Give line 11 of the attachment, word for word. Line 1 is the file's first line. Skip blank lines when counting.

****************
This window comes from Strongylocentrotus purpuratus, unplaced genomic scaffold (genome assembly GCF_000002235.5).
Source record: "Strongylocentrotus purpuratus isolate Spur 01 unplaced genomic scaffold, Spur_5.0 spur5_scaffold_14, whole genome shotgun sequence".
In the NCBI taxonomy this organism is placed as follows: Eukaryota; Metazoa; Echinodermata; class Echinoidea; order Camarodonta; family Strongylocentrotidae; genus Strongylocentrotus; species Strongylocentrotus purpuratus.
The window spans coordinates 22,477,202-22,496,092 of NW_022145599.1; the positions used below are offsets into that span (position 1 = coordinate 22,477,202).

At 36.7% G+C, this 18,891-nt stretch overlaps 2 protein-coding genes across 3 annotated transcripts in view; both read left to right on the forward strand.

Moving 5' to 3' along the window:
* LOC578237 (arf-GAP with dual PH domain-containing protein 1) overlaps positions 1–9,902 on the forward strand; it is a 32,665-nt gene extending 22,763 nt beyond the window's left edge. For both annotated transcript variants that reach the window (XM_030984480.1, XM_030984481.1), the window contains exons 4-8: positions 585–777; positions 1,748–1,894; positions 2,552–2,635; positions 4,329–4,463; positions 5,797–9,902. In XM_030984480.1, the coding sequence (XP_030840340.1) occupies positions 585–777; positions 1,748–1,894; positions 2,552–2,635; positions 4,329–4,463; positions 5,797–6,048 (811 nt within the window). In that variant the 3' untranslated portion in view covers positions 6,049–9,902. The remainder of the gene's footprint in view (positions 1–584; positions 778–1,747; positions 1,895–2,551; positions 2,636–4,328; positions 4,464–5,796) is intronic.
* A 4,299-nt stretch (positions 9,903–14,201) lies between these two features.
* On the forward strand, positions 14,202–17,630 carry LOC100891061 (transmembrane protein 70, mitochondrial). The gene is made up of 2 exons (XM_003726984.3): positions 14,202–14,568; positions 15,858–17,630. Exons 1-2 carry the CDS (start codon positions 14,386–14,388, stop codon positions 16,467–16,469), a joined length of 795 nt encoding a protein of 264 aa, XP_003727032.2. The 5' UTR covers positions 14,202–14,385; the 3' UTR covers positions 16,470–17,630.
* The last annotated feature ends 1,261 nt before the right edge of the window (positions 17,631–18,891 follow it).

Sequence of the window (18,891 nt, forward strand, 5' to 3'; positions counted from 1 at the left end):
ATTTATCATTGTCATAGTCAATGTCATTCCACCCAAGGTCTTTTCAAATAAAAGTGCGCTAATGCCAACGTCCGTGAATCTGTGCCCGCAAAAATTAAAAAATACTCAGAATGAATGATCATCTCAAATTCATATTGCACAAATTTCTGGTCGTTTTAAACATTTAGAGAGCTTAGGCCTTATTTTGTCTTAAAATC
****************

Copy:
Sequence of the window (18,891 nt, forward strand, 5' to 3'; positions counted from 1 at the left end):